Buhari re-elected as Nigerian president, Atiku vows legal challenge

Buhari re-elected as Nigerian president, Atiku vows legal challenge
Nigeria's President Muhammadu Buhari addresses officials and supporters at the campaign headquarters of All Progressives Congress (APC) in Abuja, Nigeria February 27, 2019. Bayo Omoboriowo/Nigeria Presidency/Handout via Reuters
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By Reuters
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By Paul Carsten and Alexis Akwagyiram

ABUJA (Reuters) - Nigerian President Muhammadu Buhari has won a second term at the helm of Africa's most populous state and top oil producer, the electoral commission chairman said on Wednesday, following an election marred by delays, logistical glitches and violence.

Buhari took 56 percent of votes against 41 for his main rival, businessman and former vice president Atiku Abubakar of the People's Democratic Party (PDP).

But hours after Buhari was declared the victor, Atiku rejected the result and vowed to challenge it in court.

Buhari has a daunting to-do list, including reviving an economy still struggling to recover from a 2016 recession and quelling a decade-old Islamist insurgency that has killed thousands in the northeast, many of them civilians.

He told supporters at the campaign headquarters of his All Progressive Congress (APC) party in the capital Abuja:

"The new administration will intensify its efforts in security, restructuring the economy and fighting corruption."

The president garnered 15.2 million to Atiku's 11.3 million. The turnout was 35.6 percent, the electoral commission said, compared with 44 percent in 2015.

Buhari urged his supporters not to gloat, or "humiliate" the opposition.

But Atiku issued a statement saying: "It is clear that there were manifest and premeditated malpractices in many states which negate the results announced ...

"I hereby reject the result of the February 23, 2019, sham election and will be challenging it in court."


The APC had said the opposition was trying to discredit the returns from Saturday's election.

The accusations have ratcheted up tensions in a country whose six decades of independence have been marked by long periods of military rule, coups and secessionist wars.

Observers from the Economic Community of West African States, the African Union and the United Nations appealed to all parties to await the official results, expected later this week, before filing complaints.

The candidate with the most votes nationwide is declared the winner as long as they have at least one-quarter of the vote in two-thirds of Nigeria's 36 states and the capital, Abuja. Otherwise there is a run-off.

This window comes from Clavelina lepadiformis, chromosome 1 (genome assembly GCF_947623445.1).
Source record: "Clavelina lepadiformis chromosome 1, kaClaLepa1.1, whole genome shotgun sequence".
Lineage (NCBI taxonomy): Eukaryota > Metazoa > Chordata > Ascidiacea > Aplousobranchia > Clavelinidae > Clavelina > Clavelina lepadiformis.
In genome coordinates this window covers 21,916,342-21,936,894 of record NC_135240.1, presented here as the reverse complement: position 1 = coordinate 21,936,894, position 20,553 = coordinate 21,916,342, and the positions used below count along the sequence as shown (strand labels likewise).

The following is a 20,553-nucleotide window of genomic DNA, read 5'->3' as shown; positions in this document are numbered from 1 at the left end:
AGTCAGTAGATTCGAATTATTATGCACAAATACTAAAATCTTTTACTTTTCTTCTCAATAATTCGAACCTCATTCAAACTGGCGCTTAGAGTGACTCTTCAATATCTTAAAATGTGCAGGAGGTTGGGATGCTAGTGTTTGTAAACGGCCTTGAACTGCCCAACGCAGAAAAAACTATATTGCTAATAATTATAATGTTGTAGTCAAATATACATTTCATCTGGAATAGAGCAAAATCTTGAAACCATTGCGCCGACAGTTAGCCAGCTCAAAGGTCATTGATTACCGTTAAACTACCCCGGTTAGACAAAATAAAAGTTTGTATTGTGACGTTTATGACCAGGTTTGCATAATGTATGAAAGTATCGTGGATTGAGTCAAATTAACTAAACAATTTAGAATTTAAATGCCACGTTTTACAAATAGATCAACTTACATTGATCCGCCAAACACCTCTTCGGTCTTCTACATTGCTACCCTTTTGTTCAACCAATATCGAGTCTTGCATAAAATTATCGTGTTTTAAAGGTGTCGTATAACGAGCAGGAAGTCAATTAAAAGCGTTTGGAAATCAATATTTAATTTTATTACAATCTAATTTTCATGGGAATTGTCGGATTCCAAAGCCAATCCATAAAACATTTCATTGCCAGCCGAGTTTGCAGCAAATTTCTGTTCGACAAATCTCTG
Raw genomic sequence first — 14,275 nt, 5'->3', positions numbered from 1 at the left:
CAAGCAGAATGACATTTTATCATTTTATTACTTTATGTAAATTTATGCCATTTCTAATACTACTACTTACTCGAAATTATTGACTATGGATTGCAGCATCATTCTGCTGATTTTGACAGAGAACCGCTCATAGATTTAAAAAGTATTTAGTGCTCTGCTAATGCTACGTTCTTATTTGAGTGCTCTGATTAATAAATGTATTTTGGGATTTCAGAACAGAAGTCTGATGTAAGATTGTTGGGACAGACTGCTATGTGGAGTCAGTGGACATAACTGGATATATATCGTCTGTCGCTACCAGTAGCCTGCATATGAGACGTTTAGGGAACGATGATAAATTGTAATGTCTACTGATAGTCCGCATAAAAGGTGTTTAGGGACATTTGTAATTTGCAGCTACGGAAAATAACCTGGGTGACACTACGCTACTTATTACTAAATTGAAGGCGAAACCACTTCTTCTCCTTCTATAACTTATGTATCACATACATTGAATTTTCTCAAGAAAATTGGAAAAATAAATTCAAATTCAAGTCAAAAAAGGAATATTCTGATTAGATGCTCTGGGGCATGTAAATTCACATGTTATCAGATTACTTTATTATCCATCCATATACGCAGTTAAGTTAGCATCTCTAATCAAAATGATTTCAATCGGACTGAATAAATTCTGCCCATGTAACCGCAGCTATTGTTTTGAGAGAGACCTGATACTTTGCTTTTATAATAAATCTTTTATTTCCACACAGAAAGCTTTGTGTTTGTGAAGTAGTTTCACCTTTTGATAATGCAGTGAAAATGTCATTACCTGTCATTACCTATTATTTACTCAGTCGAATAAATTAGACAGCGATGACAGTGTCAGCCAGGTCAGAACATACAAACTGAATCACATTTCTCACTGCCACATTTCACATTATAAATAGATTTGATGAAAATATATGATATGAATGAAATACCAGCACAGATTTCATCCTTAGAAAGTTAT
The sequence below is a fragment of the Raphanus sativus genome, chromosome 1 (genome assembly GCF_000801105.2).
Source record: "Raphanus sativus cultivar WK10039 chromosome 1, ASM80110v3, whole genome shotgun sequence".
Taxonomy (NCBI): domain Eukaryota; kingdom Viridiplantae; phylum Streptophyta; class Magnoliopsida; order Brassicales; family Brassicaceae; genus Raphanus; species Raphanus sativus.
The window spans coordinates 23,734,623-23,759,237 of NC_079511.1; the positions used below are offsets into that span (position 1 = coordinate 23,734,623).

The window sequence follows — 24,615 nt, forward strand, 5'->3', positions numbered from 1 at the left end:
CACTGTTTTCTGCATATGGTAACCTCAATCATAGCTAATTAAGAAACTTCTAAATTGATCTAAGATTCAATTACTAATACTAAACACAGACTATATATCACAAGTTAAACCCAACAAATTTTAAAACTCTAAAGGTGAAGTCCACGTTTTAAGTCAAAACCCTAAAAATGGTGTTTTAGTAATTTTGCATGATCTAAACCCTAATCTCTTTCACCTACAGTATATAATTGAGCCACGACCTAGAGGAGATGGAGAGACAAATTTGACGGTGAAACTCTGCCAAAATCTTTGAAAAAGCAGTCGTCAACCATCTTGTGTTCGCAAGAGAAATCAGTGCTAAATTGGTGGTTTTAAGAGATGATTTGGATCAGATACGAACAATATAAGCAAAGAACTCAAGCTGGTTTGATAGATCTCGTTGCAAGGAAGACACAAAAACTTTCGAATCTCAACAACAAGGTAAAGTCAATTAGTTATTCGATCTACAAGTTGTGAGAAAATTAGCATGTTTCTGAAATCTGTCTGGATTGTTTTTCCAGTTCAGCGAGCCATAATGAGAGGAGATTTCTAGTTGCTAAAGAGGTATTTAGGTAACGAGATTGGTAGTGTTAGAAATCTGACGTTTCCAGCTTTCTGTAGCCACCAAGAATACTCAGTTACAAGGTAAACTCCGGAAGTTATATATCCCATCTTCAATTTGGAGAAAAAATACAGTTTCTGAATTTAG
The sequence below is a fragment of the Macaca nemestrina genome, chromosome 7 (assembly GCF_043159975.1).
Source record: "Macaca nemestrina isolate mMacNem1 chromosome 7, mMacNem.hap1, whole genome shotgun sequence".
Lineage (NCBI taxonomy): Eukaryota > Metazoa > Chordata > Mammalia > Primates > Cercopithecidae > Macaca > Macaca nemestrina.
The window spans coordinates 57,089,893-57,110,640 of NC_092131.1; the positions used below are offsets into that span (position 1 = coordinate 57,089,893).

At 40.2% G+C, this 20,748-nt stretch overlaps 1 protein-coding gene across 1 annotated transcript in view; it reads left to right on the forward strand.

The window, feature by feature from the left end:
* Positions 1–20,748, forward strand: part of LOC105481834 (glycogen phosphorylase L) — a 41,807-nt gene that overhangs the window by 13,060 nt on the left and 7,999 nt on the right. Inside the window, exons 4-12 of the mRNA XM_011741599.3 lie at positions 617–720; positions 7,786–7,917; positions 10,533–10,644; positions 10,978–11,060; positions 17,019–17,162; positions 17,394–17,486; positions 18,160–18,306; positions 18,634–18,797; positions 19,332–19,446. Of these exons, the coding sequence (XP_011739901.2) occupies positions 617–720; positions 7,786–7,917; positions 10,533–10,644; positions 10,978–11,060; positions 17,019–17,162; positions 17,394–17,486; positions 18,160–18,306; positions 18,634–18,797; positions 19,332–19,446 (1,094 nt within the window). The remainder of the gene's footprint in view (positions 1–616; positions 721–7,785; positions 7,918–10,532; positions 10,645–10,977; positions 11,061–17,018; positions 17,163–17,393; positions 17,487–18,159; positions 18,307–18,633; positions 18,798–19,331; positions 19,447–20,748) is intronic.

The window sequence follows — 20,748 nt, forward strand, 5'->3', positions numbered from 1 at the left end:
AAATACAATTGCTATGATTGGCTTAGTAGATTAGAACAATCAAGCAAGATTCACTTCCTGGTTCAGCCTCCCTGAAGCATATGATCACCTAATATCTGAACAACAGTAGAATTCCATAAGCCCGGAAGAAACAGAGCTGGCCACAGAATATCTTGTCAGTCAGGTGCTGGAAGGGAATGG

Buhari secured enough votes to meet both requirements, a remarkable turnaround after analysts forecast a close race.


Buhari, 76, campaigned on pledges to fight corruption and overhaul Nigeria's creaking road and rail network.

His supporters gathered at APC headquarters to celebrate.

"As a youth of Nigeria, I believe this is the way forward for this country and for my generation, and that is why we choose to bring him back for the second time," said one of them, Juwarat Abubakar.

Atiku, 72, had said he would aim to double the size of the economy to $900 billion by 2025, privatise the state oil company and expand the role of the private sector.



Voting had been delayed by a week after the election commission said it had been unable to get ballots and results sheets to all parts of the country.

The event - Africa's largest democratic exercise - was also marred by violence. At least 47 people were killed during voting and its aftermath, according to the Situation Room, a monitoring organisation linking various civil society groups.

Some deaths resulted from clashes between groups allied to the leading parties and the police over the theft of ballot boxes and allegations of vote fraud.

Police have not yet provided official casualty figures.


In his address, Buhari said he was saddened by the loss of lives and commended the security agencies for their work, "as severely overstretched as they are".

More than 260 people have been killed since the start of the election campaign in October. The toll so far is lower than in earlier elections, but in the past, the worst violence has occurred only after results were announced.

The vote was also affected by problems with smart-card readers that authenticate voters' fingerprints. That meant voting in a small number of precincts was put off to Sunday.

U.S. observers said the week-long delay in holding the election had probably reduced turnout, while the European Union bemoaned "serious operational shortcomings".


(Additional reporting by Camillus Eboh and Felix Onuah; writing by James Macharia and Alexis Akwagyiram; Editing by Kevin Liffey)

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